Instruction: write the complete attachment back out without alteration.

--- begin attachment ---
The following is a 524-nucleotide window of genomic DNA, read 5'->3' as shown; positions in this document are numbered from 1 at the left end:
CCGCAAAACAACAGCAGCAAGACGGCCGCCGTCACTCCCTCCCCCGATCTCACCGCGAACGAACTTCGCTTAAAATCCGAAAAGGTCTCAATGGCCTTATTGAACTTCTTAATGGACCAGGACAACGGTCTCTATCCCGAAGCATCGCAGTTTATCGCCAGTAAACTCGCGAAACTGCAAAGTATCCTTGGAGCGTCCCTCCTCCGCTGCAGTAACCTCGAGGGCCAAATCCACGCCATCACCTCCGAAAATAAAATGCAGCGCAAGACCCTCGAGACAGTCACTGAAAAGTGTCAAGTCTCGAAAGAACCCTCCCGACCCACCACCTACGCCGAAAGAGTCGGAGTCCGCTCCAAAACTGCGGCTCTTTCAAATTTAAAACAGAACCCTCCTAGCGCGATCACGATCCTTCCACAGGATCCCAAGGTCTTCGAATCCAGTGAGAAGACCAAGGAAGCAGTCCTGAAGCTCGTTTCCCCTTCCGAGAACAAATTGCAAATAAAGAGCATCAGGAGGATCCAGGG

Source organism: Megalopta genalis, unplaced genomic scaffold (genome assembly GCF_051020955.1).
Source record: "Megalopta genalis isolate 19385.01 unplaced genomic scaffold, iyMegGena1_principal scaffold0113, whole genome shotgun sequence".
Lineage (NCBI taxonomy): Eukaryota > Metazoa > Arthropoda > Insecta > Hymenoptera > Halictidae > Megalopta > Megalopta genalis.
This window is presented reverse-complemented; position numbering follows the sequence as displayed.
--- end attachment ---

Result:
The following is a 524-nucleotide window of genomic DNA, read 5'->3' as shown; positions in this document are numbered from 1 at the left end:
CCGCAAAACAACAGCAGCAAGACGGCCGCCGTCACTCCCTCCCCCGATCTCACCGCGAACGAACTTCGCTTAAAATCCGAAAAGGTCTCAATGGCCTTATTGAACTTCTTAATGGACCAGGACAACGGTCTCTATCCCGAAGCATCGCAGTTTATCGCCAGTAAACTCGCGAAACTGCAAAGTATCCTTGGAGCGTCCCTCCTCCGCTGCAGTAACCTCGAGGGCCAAATCCACGCCATCACCTCCGAAAATAAAATGCAGCGCAAGACCCTCGAGACAGTCACTGAAAAGTGTCAAGTCTCGAAAGAACCCTCCCGACCCACCACCTACGCCGAAAGAGTCGGAGTCCGCTCCAAAACTGCGGCTCTTTCAAATTTAAAACAGAACCCTCCTAGCGCGATCACGATCCTTCCACAGGATCCCAAGGTCTTCGAATCCAGTGAGAAGACCAAGGAAGCAGTCCTGAAGCTCGTTTCCCCTTCCGAGAACAAATTGCAAATAAAGAGCATCAGGAGGATCCAGGG

Source organism: Megalopta genalis, unplaced genomic scaffold (genome assembly GCF_051020955.1).
Source record: "Megalopta genalis isolate 19385.01 unplaced genomic scaffold, iyMegGena1_principal scaffold0113, whole genome shotgun sequence".
Lineage (NCBI taxonomy): Eukaryota > Metazoa > Arthropoda > Insecta > Hymenoptera > Halictidae > Megalopta > Megalopta genalis.
This window is presented reverse-complemented; position numbering follows the sequence as displayed.